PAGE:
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CG Super Pro Temp issue

post #1 of 13
Thread Starter 
OK, did two butts over the weekend. When I get a chance to get on the home computer pics will follow. The point here is that with 35 degree weather it still took me two hours to get my Super Pro (with mods) up to temp. Using Royal Oak lump for fuel with small pieces of oak (roughly 1 inch diameter, 3-4 inches long) dispersed throughout. Temps dropped to between 200 and 220 once meat went on. Struggled all day until I decided to add some Kingsford briquettes I had on hand after I went through a large bag of Royal Oak. Took almost 16 hours to complete and that was with finishing in a 240 degree oven!
Now I used to work in large power houses. Everything got preheated. Combustion air gets preheated by the waste gas going to the stack. Feedwater gets preheated by the flue gas on its way to the stack. Feedwater also gets preheated by steam after use on turbines. Even the coal is heated to about 140 degrees as it is ground up in the pulverizers before going to the furnace. The $64,000 question is: Has anyone tried to raise the temperature of the combustion air before it gets to firebox for cold weather smoking? I had a "vision" of bringing some ducting material that would run from the end of the smoke chamber by the side shelf, under the smoke chamber, under or behind the firebox and turn the corner to the air inlet. By doing this you would raise the temoerature of the combustion air thereby raising the temperature of the burnt gases going thru the smoker.

What are the thoughts out there? I am no tinknocker or metalsmith, but I think the idea has merit.
post #2 of 13
Not sure about the pre-heating idea on the air... but suppose you could jury rig a cheap test with some dyer tubing?

Also keep in mind the Char-Griller usually does not get much hotter than 250°, and wind is your main enemy -any wind. I found by using a mix of 50-50 lump & briquets I can usually run my Smokin Pro at 225-250 fairly steady - and I have the shaker basket from Lowes.

One other thing I have seen crop up from time to time is to toss a welding blanket over your main chamber to help retain the heat better.
post #3 of 13
Marty Catka, thats some nice thinking... The simple way, move your smoker into the warm garage and duct out the exhaust. A lot of homes that have attached garages have a furnace in the garage. I have cut into the plenum box, cut a new outlet and run a short duct run. We did this for our weekend poker games during the winter, we would have two poker tables and 20 people in that garage, but it was comfortable.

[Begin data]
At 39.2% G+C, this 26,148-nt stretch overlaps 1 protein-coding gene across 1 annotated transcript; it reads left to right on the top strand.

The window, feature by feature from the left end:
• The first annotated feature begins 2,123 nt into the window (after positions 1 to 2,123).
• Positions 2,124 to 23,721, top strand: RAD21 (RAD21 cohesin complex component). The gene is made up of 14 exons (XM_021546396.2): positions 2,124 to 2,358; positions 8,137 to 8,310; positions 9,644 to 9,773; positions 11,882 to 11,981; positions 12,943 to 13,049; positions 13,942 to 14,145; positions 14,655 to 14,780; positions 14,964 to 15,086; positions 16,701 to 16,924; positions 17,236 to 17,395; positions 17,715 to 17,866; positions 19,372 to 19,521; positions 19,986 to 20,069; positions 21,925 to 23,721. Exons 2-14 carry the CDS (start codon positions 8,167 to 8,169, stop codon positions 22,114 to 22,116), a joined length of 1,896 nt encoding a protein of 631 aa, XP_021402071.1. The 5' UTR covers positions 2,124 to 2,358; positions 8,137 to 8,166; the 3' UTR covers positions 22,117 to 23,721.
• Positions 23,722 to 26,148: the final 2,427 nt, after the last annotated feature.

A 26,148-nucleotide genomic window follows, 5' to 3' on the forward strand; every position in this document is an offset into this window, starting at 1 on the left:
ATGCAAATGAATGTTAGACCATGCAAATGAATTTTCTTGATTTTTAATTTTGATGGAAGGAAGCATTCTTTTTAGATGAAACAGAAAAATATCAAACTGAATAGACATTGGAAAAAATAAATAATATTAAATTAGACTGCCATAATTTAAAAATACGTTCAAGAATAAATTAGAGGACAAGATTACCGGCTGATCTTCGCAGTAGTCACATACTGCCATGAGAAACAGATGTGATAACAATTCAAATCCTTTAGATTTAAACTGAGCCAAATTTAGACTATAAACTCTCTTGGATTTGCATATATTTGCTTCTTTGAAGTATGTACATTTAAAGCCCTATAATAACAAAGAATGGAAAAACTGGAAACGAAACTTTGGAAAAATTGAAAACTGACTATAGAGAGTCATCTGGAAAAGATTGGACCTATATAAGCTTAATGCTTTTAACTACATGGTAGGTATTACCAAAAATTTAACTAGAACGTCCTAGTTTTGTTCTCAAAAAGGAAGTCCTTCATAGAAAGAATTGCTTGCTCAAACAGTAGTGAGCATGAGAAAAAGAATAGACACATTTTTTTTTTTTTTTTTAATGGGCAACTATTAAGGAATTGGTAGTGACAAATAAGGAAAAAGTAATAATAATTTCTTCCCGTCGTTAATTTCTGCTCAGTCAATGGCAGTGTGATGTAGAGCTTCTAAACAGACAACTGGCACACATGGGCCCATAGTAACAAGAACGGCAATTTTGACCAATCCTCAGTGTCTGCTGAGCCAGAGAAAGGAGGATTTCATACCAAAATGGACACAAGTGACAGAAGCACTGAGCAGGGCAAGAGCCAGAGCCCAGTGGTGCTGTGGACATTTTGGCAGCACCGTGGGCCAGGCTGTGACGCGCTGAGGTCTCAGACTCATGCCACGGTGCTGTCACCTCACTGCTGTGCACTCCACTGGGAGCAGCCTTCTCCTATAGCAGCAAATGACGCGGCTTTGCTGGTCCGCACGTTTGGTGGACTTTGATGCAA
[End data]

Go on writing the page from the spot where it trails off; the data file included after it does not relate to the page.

Another way would be to create a exhaust heat exchanger, really not practical unless you happen to have a lot of free stuff lying around and either have shop or friend with a sheetmetal shop owner. A test rig could be made with some moving boxes and a electric heater, see if makes that much of a difference.
post #4 of 13
After reading about the guy burning down his shed.... not sure if I would do the garage thing.... but that's just me.

One idea if you wanted to pre-heat your air. Figure out a way to attach heavy duty dryer ductint to your intake vent on the firebox. Then bend it back and run it under and agains the main body of the smoker. The heat from the smoker would then heat the intake pipe and pre-heat your air.
post #5 of 13
Great idea from a conceptual standpoint. But.... odds are that if you want to use pre-heated air that way, you'd need a fan assist. The draw of a smoldering coal bed in a small smoker just won't be enough to pull air through a few feet of duct. Then you'd have to find a way to move the exhaust next to that intake long enough for significant heat exchange to occur.

There just isn't enough power generated by one of these smokers. But I could be wrong... try it anyway, and report the results!
post #6 of 13
I like the idea, I think it would be worth a try.
post #7 of 13
Yeah... not sure how it would actually work with the draw. If the rest of the smoker is sealed up real well, then it should have a good draw, but as most of us with Char-Grillers know.... they leak like a sive. biggrin.gif

A fan would increase air flow, but I think the air would then be moving to fast to pick up any significant heat before it hit the firebox. But if you can find the thread that Geek with Fire did, he has a bolt on fan for the CG firebox that super heats the coals by faning them. No ductwork needed, just a fan to kick on when you want to up the temps.
post #8 of 13
Thread Starter 
Fire blanket is a good idea, but I have space blankets!

post #9 of 13
Thread Starter 
Please forgive me. Having problems with photobucket. Kicks me off net everytime I try to go to the site. Let me try an attachment.
post #10 of 13
Thread Starter 
Getting back to air preheater concept. You would only need to raise the temp to about 65-70 degrees F. And a low speed fan would not be a bad idea either. BBQ Guru and Stoker use the same concept. Heck, I even had a small blower my dad used to start his BBQ up with. I think my biggest issue was the fuel though. Low air temps didn't help, but I had a lot of small pieces in the lump (RO) I was using. Hindered airflow through the fuel itself.
post #11 of 13
Thread Starter 
Space blankets again.

post #12 of 13
LOL... looks like an old 50's Sci-Fi special effects.... "The Smoker from Planet 9!"

I have been kickin an idea around to make a fited cover for my chargriller, just have to work out how to make it removeable for cleaning and what not.
post #13 of 13
Welders blankets will also work.
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